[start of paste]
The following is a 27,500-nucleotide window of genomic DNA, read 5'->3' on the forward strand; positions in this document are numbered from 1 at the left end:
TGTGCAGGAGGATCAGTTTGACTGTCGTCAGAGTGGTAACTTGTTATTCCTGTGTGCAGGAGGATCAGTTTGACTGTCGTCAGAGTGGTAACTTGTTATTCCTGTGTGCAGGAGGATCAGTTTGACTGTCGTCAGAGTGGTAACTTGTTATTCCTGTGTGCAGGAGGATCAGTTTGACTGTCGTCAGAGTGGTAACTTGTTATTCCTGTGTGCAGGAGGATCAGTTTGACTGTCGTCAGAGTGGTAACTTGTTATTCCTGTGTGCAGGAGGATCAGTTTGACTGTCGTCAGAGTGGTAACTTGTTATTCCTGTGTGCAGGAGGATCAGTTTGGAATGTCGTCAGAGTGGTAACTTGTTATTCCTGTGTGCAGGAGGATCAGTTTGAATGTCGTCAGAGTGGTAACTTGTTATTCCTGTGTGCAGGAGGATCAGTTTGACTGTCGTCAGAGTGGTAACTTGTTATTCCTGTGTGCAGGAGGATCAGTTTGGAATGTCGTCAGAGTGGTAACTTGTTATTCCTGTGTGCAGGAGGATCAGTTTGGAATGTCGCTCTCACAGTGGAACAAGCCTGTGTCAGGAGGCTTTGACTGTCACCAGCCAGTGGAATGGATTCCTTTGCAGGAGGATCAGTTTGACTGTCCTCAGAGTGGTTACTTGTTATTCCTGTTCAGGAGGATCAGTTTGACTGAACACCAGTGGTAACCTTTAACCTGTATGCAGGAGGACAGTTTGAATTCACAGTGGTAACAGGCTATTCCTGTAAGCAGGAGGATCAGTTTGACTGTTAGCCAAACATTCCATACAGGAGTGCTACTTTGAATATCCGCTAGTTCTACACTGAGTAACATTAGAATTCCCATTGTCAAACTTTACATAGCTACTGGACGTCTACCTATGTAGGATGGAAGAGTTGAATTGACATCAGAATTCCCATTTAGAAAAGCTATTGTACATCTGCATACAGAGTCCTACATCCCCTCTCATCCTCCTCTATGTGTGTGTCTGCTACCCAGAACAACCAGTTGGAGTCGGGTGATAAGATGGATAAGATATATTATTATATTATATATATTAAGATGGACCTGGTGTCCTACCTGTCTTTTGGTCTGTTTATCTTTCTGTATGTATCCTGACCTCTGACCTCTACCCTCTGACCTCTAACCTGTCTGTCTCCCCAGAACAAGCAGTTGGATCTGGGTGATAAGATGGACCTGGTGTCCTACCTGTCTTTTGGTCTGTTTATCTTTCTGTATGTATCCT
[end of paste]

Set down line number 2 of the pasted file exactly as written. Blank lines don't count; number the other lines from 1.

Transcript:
TGTGCAGGAGGATCAGTTTGACTGTCGTCAGAGTGGTAACTTGTTATTCCTGTGTGCAGGAGGATCAGTTTGACTGTCGTCAGAGTGGTAACTTGTTATTCCTGTGTGCAGGAGGATCAGTTTGACTGTCGTCAGAGTGGTAACTTGTTATTCCTGTGTGCAGGAGGATCAGTTTGACTGTCGTCAGAGTGGTAACTTGTTATTCCTGTGTGCAGGAGGATCAGTTTGACTGTCGTCAGAGTGGTAACTTGTTATTCCTGTGTGCAGGAGGATCAGTTTGACTGTCGTCAGAGTGGTAACTTGTTATTCCTGTGTGCAGGAGGATCAGTTTGGAATGTCGTCAGAGTGGTAACTTGTTATTCCTGTGTGCAGGAGGATCAGTTTGAATGTCGTCAGAGTGGTAACTTGTTATTCCTGTGTGCAGGAGGATCAGTTTGACTGTCGTCAGAGTGGTAACTTGTTATTCCTGTGTGCAGGAGGATCAGTTTGGAATGTCGTCAGAGTGGTAACTTGTTATTCCTGTGTGCAGGAGGATCAGTTTGGAATGTCGCTCTCACAGTGGAACAAGCCTGTGTCAGGAGGCTTTGACTGTCACCAGCCAGTGGAATGGATTCCTTTGCAGGAGGATCAGTTTGACTGTCCTCAGAGTGGTTACTTGTTATTCCTGTTCAGGAGGATCAGTTTGACTGAACACCAGTGGTAACCTTTAACCTGTATGCAGGAGGACAGTTTGAATTCACAGTGGTAACAGGCTATTCCTGTAAGCAGGAGGATCAGTTTGACTGTTAGCCAAACATTCCATACAGGAGTGCTACTTTGAATATCCGCTAGTTCTACACTGAGTAACATTAGAATTCCCATTGTCAAACTTTACATAGCTACTGGACGTCTACCTATGTAGGATGGAAGAGTTGAATTGACATCAGAATTCCCATTTAGAAAAGCTATTGTACATCTGCATACAGAGTCCTACATCCCCTCTCATCCTCCTCTATGTGTGTGTCTGCTACCCAGAACAACCAGTTGGAGTCGGGTGATAAGATGGATAAGATATATTATTATATTATATATATTAAGATGGACCTGGTGTCCTACCTGTCTTTTGGTCTGTTTATCTTTCTGTATGTATCCTGACCTCTGACCTCTACCCTCTGACCTCTAACCTGTCTGTCTCCCCAGAACAAGCAGTTGGATCTGGGTGATAAGATGGACCTGGTGTCCTACCTGTCTTTTGGTCTGTTTATCTTTCTGTATGTATCCT